"My drive to fight against sexual assault in the ranks is not from the outside looking in. It is deeply personal," McSally said on Tuesday at the opening of a Senate Armed Services Committee hearing on sexual assaults at the service academies.
McSally's voice was full of emotion as she told witnesses at Tuesday's hearing, "I also am a military sexual assault survivor."
The senator and combat veteran said she did not report what happened to her because she was scared, she blamed herself, and she did not trust the system.
"I thought I was strong but felt powerless," McSally said.
"The perpetrators abused their position of power in profound ways," she continued while mostly looking down at her prepared remarks. "In one case I was preyed upon and raped by a superior officer."
"I stayed silent for many years but later in my career, as the military grappled with the scandals, and their wholly inadequate responses, I felt the need to let some people know," McSally said as she pointed to herself, "I too was a survivor."
"I was horrified at how my attempt to share generally my experiences was handled. I almost separated from the Air Force at 18 years of service over my despair. Like many victims," she said as her voice nearly broke, "I felt like the system was raping me all over again."
McSally paused for a few seconds, took a deep breath, and then kept going.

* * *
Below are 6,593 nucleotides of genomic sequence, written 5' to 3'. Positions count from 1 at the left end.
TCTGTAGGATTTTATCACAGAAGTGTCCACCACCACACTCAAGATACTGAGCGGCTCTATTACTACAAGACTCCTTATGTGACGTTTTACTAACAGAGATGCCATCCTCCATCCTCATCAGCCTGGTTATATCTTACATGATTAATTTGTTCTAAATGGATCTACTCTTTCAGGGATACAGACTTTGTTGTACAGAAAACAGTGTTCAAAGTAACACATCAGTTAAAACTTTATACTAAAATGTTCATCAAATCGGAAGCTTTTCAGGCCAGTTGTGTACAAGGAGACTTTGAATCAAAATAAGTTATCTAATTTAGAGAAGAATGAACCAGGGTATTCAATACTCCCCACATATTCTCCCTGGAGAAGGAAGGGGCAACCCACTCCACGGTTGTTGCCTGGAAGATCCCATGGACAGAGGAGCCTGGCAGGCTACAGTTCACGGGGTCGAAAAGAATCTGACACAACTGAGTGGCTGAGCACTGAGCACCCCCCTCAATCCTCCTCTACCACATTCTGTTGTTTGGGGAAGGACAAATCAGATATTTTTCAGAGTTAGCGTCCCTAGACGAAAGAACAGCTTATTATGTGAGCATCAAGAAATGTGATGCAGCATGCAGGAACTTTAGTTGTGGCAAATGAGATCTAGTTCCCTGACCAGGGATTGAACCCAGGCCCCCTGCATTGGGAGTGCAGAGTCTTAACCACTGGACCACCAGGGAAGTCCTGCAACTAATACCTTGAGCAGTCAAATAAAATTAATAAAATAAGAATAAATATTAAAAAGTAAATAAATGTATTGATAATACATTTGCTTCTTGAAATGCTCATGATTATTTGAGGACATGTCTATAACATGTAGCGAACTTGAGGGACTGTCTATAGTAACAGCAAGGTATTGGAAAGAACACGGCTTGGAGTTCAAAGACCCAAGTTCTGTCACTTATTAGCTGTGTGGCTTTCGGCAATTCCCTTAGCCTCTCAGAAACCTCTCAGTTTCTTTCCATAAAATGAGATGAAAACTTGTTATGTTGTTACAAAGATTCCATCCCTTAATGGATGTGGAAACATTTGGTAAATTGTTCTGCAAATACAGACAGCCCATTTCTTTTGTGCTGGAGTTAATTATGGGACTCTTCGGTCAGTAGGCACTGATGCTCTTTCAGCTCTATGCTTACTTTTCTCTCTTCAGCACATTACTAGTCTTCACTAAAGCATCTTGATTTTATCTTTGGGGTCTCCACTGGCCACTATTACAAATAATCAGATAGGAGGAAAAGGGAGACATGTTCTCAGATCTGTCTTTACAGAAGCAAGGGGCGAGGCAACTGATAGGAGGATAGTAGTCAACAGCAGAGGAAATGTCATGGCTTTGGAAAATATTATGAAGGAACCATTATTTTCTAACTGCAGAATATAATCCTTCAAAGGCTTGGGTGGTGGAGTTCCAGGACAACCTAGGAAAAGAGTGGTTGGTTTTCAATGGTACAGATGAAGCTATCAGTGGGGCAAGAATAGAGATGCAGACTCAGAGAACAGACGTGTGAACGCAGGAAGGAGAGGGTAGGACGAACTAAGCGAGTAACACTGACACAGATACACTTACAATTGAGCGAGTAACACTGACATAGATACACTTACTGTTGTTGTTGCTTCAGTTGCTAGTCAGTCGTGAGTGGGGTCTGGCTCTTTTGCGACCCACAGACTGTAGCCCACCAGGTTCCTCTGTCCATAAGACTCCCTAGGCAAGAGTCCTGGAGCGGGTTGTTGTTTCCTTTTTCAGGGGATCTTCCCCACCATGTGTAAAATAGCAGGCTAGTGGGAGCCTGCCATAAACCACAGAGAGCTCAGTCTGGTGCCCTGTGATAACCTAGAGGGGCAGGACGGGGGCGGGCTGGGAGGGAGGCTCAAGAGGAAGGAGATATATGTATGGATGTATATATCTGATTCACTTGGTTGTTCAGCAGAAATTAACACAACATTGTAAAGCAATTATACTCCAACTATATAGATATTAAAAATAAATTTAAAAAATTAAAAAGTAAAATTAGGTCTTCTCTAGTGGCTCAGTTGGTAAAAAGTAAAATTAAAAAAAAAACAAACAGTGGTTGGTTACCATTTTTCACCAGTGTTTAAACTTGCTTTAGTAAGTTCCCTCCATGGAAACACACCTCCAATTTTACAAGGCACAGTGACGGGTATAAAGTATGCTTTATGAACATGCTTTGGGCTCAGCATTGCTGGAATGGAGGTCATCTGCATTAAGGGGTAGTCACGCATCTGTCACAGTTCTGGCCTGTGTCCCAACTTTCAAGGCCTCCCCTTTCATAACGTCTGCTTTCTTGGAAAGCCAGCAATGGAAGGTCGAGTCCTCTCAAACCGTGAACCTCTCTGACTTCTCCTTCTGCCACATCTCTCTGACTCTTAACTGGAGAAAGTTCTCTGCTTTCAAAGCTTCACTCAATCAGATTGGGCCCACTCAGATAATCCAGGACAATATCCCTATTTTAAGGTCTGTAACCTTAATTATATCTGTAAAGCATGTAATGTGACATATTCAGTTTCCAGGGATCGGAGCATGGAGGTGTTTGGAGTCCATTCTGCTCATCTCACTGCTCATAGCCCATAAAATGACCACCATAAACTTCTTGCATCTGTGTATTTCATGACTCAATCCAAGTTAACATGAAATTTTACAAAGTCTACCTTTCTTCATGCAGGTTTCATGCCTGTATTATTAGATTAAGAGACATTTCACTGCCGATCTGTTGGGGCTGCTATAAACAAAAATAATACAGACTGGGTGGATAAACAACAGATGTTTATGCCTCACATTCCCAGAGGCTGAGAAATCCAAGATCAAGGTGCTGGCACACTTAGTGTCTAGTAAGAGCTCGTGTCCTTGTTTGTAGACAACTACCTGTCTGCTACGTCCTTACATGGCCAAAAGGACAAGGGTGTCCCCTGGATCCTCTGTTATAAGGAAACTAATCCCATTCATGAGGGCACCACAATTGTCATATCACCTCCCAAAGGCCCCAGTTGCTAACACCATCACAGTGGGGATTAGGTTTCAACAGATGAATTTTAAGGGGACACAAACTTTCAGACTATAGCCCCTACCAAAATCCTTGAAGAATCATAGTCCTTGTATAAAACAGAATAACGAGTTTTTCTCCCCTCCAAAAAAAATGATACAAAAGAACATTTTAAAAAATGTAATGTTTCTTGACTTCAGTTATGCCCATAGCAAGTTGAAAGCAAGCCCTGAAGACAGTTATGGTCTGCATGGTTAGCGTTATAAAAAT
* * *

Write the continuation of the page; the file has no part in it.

"But I didn't quit," she said. "I decided to stay and continue to serve and fight and lead. To be a voice from within the ranks for women – and then in the House and now the Senate."
"So, this is personal for me too—but it's personal from two perspectives – as a commander who led my airmen into combat and as a survivor of rape and betrayal."
An Air Force spokeswoman issued a statement on Tuesday in response to McSally's revelation that she had been raped while in the service.
"The criminal actions reported today by Senator McSally violate every part of what it means to be an airman," said Capt. Carrie Volpe. "We are appalled and deeply sorry for what Senator McSally experienced and we stand behind her and all victims of sexual assault. We are steadfast in our commitment to eliminate this reprehensible behavior and breach of trust in our ranks."
McSally is an Air Force legend. As an A-10 Thunderbolt II pilot, she became the first female service member to fly a combat mission in 1995 when she enforced the No Fly Zone over Iraq. In 2004 she became the first woman to lead a fighter squadron when she took command of the 354th Fighter Squadron.
Fellow Sen. Kirsten Gillibrand, (D-N.Y.) has called for removing a sexual assault survivor's chain of command from the decision on whether or not to prosecute alleged offenders, but McSally argued on Tuesday that commanders should be educated about the realities of sexual assault.
"I share the disgust of the failures of the military system and many commanders who failed in their responsibilities," McSally said as she shook her head from side to side. "But it is for this very reason that we must allow--we must demand –that commanders stay at the center of the solution and live up to the moral and legal responsibilities that come with being a commander. We must fix those distortions in the culture of our military that permit sexual harm towards women and, yes, some men as well."
Read the original article on taskandpurpose.com.
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